What is Biden doing to solve this crisis?

A NY Times article (no paywall) lays it out beautifully.  Biden has been approaching student debt forgiveness through the lens of fairness.  Many of these programs already existed, but they were bureaucratic failures – tripping up applicants with complicated applications and deadlines.  Other students were failed by the corporations administering these loans, who didn’t even tell them about programs that could reduce their costs.  Here are the groups Biden has helped so far:

Public service loan forgiveness debts canceled: $51 billion for 715,000 borrowers.

Since 2007, those who worked for government agencies or nonprofit organizations would, after 10 years of monthly loan payments, have their remaining federal student loan balance eliminated.  A quagmire of bureaucracy failed to implement this relief in 99% of eligible loans.  Biden has retroactively fixed this.

Income-driven repayment adjustment debts canceled: $42 billion for 855,000 borrowers.

For decades, loan servicers lazily put loans into “forbearance,” where the interest continues to compound, instead guiding people into income-driven options. Income-driven payment plans are designed to eliminate any remaining balance after a set period of repayment, typically 20 years. Even for borrowers who never enrolled in those plans, the Education Department decided to count virtually any payment, for any amount, as a qualifying one — and it added to its tally many months in which borrowers made no payments at all because they had a long-term deferment or forbearance. The department chose to apply those adjustments automatically for all borrowers; no application needed.  Learn More.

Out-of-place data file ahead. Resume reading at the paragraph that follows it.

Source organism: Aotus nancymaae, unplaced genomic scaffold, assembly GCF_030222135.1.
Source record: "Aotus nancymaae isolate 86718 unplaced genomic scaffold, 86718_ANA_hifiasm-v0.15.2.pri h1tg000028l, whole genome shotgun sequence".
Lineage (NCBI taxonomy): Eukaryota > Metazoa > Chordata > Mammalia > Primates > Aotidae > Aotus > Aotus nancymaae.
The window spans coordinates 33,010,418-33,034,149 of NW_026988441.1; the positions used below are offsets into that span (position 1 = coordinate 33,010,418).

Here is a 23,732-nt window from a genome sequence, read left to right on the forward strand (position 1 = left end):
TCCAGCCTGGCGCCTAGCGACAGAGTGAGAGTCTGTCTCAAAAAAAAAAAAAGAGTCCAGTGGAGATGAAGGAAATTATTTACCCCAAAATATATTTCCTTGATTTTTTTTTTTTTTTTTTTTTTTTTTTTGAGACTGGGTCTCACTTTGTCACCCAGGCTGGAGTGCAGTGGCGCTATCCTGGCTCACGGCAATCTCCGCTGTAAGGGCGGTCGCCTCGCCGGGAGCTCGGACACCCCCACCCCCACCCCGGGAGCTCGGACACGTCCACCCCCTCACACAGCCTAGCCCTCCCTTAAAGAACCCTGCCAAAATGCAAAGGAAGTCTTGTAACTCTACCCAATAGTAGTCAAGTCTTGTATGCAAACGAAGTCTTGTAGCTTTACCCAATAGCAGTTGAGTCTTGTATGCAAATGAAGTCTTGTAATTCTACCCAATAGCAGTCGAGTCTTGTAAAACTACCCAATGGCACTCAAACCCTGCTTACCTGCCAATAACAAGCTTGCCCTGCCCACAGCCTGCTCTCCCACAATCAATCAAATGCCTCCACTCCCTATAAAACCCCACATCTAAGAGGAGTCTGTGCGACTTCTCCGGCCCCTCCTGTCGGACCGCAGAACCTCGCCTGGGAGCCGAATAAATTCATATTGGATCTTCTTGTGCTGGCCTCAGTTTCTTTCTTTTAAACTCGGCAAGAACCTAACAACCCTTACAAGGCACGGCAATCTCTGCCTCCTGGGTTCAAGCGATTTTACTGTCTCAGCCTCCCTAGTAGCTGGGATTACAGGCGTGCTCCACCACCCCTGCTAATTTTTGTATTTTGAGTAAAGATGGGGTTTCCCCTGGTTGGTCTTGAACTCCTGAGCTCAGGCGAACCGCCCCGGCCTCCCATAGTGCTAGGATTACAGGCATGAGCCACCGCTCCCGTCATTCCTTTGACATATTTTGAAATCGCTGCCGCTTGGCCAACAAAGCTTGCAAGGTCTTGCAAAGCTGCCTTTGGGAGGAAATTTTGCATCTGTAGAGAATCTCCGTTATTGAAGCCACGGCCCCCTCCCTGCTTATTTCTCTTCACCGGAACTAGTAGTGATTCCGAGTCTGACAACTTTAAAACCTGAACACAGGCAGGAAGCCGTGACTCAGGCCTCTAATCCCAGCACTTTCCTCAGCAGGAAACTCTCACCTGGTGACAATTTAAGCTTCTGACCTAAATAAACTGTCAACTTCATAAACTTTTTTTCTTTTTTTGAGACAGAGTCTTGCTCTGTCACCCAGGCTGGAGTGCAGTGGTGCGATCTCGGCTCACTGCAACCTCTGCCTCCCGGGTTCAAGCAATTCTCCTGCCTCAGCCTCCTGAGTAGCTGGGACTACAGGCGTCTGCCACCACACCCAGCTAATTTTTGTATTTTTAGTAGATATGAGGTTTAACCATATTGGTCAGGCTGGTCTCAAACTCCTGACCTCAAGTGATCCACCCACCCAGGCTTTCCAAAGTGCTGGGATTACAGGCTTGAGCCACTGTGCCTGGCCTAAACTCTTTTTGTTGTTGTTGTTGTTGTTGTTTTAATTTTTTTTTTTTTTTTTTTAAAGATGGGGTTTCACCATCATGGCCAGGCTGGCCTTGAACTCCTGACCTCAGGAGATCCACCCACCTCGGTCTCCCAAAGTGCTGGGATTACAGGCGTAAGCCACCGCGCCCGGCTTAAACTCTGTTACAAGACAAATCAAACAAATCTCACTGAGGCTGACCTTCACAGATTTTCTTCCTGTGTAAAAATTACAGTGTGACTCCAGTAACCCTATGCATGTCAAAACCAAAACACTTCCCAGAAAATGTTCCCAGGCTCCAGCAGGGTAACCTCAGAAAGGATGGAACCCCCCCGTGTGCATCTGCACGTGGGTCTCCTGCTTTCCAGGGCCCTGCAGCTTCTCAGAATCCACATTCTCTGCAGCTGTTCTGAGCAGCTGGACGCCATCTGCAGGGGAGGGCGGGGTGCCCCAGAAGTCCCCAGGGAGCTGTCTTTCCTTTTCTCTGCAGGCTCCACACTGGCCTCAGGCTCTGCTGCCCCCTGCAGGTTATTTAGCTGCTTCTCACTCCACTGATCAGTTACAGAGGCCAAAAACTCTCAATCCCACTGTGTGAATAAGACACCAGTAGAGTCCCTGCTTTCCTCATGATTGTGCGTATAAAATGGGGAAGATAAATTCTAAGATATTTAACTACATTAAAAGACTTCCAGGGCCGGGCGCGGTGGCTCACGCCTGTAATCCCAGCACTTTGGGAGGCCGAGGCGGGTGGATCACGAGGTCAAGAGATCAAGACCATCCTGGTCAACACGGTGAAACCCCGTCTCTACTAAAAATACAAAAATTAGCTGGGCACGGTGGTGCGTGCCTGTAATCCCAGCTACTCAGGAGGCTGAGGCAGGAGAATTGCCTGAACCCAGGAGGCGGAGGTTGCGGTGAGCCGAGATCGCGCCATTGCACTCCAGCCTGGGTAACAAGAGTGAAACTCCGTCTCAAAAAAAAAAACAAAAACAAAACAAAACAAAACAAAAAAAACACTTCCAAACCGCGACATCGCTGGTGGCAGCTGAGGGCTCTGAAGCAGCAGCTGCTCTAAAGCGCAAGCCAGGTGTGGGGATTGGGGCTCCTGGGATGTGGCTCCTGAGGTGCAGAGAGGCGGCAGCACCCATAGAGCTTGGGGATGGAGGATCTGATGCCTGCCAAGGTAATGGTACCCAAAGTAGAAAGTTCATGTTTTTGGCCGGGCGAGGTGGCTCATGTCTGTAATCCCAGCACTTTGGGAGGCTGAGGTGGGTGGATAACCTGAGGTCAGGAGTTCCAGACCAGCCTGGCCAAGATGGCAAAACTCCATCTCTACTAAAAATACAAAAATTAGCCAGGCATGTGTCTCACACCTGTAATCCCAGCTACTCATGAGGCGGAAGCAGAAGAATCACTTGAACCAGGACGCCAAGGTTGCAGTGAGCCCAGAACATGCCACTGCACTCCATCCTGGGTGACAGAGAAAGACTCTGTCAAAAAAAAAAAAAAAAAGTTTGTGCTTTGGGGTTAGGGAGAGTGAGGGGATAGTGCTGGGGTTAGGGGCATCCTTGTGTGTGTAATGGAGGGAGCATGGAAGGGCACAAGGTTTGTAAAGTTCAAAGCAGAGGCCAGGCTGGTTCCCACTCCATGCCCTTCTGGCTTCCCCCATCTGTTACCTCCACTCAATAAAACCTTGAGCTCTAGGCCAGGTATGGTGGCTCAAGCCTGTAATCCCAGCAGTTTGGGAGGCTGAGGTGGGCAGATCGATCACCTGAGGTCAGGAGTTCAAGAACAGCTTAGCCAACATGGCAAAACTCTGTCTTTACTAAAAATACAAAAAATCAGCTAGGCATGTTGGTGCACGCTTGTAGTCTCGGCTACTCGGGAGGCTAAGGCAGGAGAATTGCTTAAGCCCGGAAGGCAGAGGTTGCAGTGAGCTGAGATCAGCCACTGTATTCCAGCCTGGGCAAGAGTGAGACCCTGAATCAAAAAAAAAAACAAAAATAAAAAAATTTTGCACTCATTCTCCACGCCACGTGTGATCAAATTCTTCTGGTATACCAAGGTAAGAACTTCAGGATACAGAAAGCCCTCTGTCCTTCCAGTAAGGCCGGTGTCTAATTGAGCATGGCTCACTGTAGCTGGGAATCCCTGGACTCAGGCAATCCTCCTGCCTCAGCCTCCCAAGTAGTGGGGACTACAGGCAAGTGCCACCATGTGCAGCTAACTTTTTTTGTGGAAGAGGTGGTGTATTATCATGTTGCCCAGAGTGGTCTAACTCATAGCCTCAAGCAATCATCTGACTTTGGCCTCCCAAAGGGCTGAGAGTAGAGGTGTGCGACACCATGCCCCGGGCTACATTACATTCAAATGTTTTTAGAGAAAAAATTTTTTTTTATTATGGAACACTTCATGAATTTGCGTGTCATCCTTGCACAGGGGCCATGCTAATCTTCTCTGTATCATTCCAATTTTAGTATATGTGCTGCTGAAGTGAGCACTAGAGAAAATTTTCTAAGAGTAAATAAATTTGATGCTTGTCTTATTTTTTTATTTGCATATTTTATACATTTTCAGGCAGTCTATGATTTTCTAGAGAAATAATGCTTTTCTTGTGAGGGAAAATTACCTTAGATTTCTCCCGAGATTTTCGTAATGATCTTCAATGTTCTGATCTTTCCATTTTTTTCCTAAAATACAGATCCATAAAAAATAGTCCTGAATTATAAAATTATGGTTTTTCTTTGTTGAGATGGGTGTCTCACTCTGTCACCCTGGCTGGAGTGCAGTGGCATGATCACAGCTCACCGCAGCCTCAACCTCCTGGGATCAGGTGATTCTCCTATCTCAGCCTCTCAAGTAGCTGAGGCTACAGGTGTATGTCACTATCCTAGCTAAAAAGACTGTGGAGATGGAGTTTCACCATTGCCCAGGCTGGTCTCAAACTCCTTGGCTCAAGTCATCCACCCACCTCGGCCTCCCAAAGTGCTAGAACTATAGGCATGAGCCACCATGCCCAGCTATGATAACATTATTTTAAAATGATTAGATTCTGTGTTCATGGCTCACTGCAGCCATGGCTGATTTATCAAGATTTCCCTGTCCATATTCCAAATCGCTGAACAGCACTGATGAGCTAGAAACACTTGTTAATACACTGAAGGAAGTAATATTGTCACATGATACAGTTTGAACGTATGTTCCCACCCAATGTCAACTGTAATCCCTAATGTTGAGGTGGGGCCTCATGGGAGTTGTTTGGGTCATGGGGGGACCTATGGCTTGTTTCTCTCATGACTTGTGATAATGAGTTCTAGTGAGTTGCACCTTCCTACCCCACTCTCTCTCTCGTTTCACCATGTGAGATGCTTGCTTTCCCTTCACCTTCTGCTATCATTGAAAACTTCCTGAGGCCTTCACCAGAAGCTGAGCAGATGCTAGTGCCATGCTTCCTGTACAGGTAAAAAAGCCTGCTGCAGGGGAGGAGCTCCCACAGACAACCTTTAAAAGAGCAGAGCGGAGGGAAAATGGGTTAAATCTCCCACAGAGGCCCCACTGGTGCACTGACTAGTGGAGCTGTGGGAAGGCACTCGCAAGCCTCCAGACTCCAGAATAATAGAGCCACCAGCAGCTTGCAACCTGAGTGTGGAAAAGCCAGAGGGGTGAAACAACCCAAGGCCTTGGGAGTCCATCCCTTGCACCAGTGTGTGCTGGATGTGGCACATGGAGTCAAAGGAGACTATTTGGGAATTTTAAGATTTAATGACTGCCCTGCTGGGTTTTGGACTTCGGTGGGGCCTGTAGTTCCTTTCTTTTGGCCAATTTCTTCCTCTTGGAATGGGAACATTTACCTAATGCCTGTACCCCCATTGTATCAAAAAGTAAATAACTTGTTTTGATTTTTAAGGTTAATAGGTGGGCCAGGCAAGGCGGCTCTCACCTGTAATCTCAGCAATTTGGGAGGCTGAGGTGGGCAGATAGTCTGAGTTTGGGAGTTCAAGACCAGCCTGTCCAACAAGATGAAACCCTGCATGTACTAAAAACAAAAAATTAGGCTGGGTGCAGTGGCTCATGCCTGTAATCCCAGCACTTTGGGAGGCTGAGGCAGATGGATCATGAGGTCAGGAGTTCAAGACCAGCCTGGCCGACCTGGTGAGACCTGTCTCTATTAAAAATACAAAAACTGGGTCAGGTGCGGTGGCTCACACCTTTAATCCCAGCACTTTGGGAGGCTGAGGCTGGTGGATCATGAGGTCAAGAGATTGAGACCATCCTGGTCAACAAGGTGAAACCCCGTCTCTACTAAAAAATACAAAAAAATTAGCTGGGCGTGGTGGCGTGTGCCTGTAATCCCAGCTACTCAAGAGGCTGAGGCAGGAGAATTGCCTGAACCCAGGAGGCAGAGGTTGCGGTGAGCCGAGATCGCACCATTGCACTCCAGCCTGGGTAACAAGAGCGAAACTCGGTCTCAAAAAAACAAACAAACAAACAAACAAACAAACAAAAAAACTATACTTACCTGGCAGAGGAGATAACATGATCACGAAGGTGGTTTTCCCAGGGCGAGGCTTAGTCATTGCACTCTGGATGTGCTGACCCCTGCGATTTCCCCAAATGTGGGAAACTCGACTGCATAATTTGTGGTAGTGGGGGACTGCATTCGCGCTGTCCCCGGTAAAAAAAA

Borrower defense to repayment and closed-school discharge debts canceled: $22.5 billion for 1.3 million borrowers.

Students whose schools defrauded them, typically by breaking consumer protection laws, could seek to have their loans forgiven.  The Obama administration started dealing with this, but relief ground to a halt during the Trump administration. When Biden was elected president, tens of thousands of claims — some that had been languishing for as long as six years — were pending, and over 130,000 others had been summarily rejected. In 2022, the Biden administration agreed to settle a class-action claim that covered 200,000 borrowers who had attended more than 150 schools.

Total and permanent disability debts canceled: $11.7 billion for 513,000 borrowers.

The proof required for this relief was so onerous most didn’t even try to apply.  But two government agencies already had data on people who were fully disabled: the Social Security Administration and the Department of Veterans Affairs. By creating automatic data-matching programs with both agencies and eliminating some income documentation requirements, the Education Department was able to streamline the process and grant relief to many more disabled borrowers.